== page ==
Basically, there are three types of games people play:
Type 1: First are the 'real game' games - competitive board games, sports, et cetera. They come with a rule book, and they have a winner and losers. At the end, the winner is usually pleased with himself (although the reaction of the others to losing may tarnish this for him), and the losers are often unhappy (unless they are masochists or professional victims and enjoy their misery - but still ...). Often these games help us to develop mental acuity and/or physical skills, competitiveness, and greed.
Type 2: Second, there are covert games. One person invents the game and makes up all the rules. They get to change the rules at will and to move the goal posts around, so the other player is guaranteed to lose, unless they are very clever and manage to counter with an even more compelling game of their own. Sometimes the game may be to lose and make the other person seem to win when they didn't even want to compete. All of these games are invariably competitive, but part of the game may be to create an illusion of cooperation. Although these games have winners and losers, no one really wins and everyone loses because they all finish up more locked into an unpleasant fantasy about reality. And they like each other (and probably themselves) less at the end. Often these games help us to develop manipulativeness, increased defensiveness, and guilt.
Type 3: Third, there are learning games (like playing with the tarot or the Faeries' Oracle or runes). In these games there is cooperation instead of competition and everyone wins. Both players learn more about themselves. If the games are played well, there are usually some laughs along the way, and both of the players like each other (and probably themselves) better at the end. Often these games help us to develop compassion, insight, and a capacity for unconditional love.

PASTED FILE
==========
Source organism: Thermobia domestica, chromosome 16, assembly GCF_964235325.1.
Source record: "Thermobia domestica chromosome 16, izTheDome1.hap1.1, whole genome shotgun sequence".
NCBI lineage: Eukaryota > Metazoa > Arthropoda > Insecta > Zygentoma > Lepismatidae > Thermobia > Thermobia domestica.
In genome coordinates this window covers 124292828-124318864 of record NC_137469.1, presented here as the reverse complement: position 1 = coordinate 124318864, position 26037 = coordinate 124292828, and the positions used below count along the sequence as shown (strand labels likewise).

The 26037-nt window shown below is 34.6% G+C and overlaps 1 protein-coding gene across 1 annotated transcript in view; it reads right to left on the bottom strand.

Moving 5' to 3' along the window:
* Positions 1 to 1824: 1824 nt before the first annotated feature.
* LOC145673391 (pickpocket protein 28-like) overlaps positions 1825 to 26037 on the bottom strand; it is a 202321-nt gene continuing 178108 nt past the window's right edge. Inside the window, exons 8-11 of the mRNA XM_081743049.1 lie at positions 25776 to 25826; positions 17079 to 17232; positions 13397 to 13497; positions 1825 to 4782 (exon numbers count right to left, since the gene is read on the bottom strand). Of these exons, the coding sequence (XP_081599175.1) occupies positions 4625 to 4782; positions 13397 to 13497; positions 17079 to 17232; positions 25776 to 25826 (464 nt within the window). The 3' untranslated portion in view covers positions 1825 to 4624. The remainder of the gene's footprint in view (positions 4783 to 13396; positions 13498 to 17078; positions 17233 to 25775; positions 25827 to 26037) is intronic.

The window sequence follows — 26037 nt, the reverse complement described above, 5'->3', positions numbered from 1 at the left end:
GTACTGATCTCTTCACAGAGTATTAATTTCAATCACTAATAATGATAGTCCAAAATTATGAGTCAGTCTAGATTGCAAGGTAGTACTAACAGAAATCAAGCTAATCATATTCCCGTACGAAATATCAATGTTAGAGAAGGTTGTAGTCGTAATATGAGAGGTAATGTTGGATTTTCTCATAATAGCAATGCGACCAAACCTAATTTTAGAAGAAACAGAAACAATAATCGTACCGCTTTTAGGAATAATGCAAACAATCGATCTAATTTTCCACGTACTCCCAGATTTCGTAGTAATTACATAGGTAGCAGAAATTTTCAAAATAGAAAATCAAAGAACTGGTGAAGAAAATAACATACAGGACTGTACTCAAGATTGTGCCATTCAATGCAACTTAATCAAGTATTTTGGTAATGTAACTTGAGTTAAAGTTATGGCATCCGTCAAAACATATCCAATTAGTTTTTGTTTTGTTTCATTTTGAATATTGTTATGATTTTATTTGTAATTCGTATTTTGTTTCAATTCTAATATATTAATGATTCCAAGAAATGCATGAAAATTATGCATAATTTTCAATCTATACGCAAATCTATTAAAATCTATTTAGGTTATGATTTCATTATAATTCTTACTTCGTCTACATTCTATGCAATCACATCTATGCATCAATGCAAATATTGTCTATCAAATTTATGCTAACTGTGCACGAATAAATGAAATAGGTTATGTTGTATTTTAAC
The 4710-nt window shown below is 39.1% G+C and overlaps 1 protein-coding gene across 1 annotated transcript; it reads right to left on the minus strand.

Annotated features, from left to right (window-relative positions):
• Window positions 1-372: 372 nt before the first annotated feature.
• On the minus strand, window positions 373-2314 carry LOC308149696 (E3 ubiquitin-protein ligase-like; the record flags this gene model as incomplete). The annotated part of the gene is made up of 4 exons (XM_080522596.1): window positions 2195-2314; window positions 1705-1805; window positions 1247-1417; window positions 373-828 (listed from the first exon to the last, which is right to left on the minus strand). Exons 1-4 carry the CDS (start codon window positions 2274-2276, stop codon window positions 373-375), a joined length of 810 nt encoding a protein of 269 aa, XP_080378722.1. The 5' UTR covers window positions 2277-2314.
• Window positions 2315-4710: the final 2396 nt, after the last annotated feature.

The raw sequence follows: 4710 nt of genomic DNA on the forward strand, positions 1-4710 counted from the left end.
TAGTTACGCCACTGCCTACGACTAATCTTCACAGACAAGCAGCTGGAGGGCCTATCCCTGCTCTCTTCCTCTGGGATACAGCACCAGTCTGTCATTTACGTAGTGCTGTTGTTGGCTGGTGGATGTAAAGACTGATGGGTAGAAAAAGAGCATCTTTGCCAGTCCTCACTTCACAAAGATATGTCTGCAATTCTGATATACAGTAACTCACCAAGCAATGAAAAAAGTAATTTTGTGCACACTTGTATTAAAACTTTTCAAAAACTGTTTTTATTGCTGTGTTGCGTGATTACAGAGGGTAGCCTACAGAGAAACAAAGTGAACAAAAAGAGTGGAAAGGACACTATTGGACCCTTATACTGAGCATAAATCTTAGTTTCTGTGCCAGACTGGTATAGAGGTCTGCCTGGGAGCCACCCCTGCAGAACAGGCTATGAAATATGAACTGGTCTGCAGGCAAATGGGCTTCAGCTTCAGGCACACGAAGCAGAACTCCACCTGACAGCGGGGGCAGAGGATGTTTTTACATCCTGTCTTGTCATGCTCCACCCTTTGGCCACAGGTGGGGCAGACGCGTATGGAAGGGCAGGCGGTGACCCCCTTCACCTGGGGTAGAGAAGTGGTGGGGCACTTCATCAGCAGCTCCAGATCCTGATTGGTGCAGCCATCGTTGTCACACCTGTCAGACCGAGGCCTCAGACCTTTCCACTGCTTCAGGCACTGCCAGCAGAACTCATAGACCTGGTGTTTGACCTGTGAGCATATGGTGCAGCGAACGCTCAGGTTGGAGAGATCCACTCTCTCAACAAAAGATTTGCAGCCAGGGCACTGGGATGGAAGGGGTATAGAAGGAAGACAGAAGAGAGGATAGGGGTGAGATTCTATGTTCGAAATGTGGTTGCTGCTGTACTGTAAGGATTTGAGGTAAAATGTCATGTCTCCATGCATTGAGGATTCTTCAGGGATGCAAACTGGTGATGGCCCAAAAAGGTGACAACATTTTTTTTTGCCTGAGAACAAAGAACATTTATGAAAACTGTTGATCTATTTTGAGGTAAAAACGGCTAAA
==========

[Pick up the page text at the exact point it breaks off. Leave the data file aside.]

Unfortunately, the maker left the rule book out of the box, so we can't play the Great Game of Life as a Type 1 - we are forced to choose between Type 2 and Type 3. Shouldn't we be entitled to a refund or some sort of compensation?
P.S. I managed to get this eye-watering lurid green color (at least, it is on my screen) by typing the color code in at random with my eyes closed. When some of the alphanumerics were outside code, I deleted them and typed in some more until I had the required number for the code. I suppose that this is another type of game, possibly under the heading of Perfectly Silly and Pointless Games. I am convinced that the playing of these games helps to preserve mental health and increases the possibility of discovering previously unknown phenomena. This may tell you more about how my mind works than about how the universe operates, but there it is. Enjoy.
Copyright © 1995 by Jessica Macbeth. All rights reserved.